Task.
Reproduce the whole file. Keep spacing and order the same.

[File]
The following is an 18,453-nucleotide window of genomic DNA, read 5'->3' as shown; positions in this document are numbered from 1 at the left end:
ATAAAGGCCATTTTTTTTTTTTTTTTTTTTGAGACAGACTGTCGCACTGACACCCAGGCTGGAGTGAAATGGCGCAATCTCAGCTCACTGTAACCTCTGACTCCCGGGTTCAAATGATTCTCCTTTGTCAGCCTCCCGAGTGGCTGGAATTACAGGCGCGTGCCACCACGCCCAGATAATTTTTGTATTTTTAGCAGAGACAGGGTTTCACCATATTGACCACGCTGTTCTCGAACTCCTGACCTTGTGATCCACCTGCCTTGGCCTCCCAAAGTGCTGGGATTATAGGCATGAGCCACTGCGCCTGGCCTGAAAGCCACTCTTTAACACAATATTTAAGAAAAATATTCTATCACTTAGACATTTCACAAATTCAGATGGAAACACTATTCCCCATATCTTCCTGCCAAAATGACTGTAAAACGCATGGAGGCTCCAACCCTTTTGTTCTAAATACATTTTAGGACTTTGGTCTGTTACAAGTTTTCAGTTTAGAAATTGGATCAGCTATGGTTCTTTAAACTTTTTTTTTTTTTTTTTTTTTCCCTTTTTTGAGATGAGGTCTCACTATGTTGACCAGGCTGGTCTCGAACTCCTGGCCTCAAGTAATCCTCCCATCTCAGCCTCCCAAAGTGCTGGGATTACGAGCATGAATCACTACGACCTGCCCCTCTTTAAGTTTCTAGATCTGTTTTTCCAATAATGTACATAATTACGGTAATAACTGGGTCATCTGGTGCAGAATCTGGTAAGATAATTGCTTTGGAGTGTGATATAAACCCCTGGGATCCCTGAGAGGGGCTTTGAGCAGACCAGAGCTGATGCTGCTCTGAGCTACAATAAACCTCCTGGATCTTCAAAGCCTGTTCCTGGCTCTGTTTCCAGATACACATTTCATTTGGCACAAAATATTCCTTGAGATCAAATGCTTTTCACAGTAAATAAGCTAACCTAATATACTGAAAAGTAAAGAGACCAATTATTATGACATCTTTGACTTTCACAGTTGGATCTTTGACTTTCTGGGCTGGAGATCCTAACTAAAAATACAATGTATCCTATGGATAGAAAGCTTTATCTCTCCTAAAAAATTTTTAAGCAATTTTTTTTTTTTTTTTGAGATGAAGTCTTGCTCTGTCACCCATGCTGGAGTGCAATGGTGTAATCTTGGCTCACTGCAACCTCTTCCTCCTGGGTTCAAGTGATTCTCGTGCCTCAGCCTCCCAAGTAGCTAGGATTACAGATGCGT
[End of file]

The following is an 18,453-nucleotide window of genomic DNA, read 5'->3' as shown; positions in this document are numbered from 1 at the left end:
ATAAAGGCCATTTTTTTTTTTTTTTTTTTTGAGACAGACTGTCGCACTGACACCCAGGCTGGAGTGAAATGGCGCAATCTCAGCTCACTGTAACCTCTGACTCCCGGGTTCAAATGATTCTCCTTTGTCAGCCTCCCGAGTGGCTGGAATTACAGGCGCGTGCCACCACGCCCAGATAATTTTTGTATTTTTAGCAGAGACAGGGTTTCACCATATTGACCACGCTGTTCTCGAACTCCTGACCTTGTGATCCACCTGCCTTGGCCTCCCAAAGTGCTGGGATTATAGGCATGAGCCACTGCGCCTGGCCTGAAAGCCACTCTTTAACACAATATTTAAGAAAAATATTCTATCACTTAGACATTTCACAAATTCAGATGGAAACACTATTCCCCATATCTTCCTGCCAAAATGACTGTAAAACGCATGGAGGCTCCAACCCTTTTGTTCTAAATACATTTTAGGACTTTGGTCTGTTACAAGTTTTCAGTTTAGAAATTGGATCAGCTATGGTTCTTTAAACTTTTTTTTTTTTTTTTTTTTTCCCTTTTTTGAGATGAGGTCTCACTATGTTGACCAGGCTGGTCTCGAACTCCTGGCCTCAAGTAATCCTCCCATCTCAGCCTCCCAAAGTGCTGGGATTACGAGCATGAATCACTACGACCTGCCCCTCTTTAAGTTTCTAGATCTGTTTTTCCAATAATGTACATAATTACGGTAATAACTGGGTCATCTGGTGCAGAATCTGGTAAGATAATTGCTTTGGAGTGTGATATAAACCCCTGGGATCCCTGAGAGGGGCTTTGAGCAGACCAGAGCTGATGCTGCTCTGAGCTACAATAAACCTCCTGGATCTTCAAAGCCTGTTCCTGGCTCTGTTTCCAGATACACATTTCATTTGGCACAAAATATTCCTTGAGATCAAATGCTTTTCACAGTAAATAAGCTAACCTAATATACTGAAAAGTAAAGAGACCAATTATTATGACATCTTTGACTTTCACAGTTGGATCTTTGACTTTCTGGGCTGGAGATCCTAACTAAAAATACAATGTATCCTATGGATAGAAAGCTTTATCTCTCCTAAAAAATTTTTAAGCAATTTTTTTTTTTTTTTTGAGATGAAGTCTTGCTCTGTCACCCATGCTGGAGTGCAATGGTGTAATCTTGGCTCACTGCAACCTCTTCCTCCTGGGTTCAAGTGATTCTCGTGCCTCAGCCTCCCAAGTAGCTAGGATTACAGATGCGT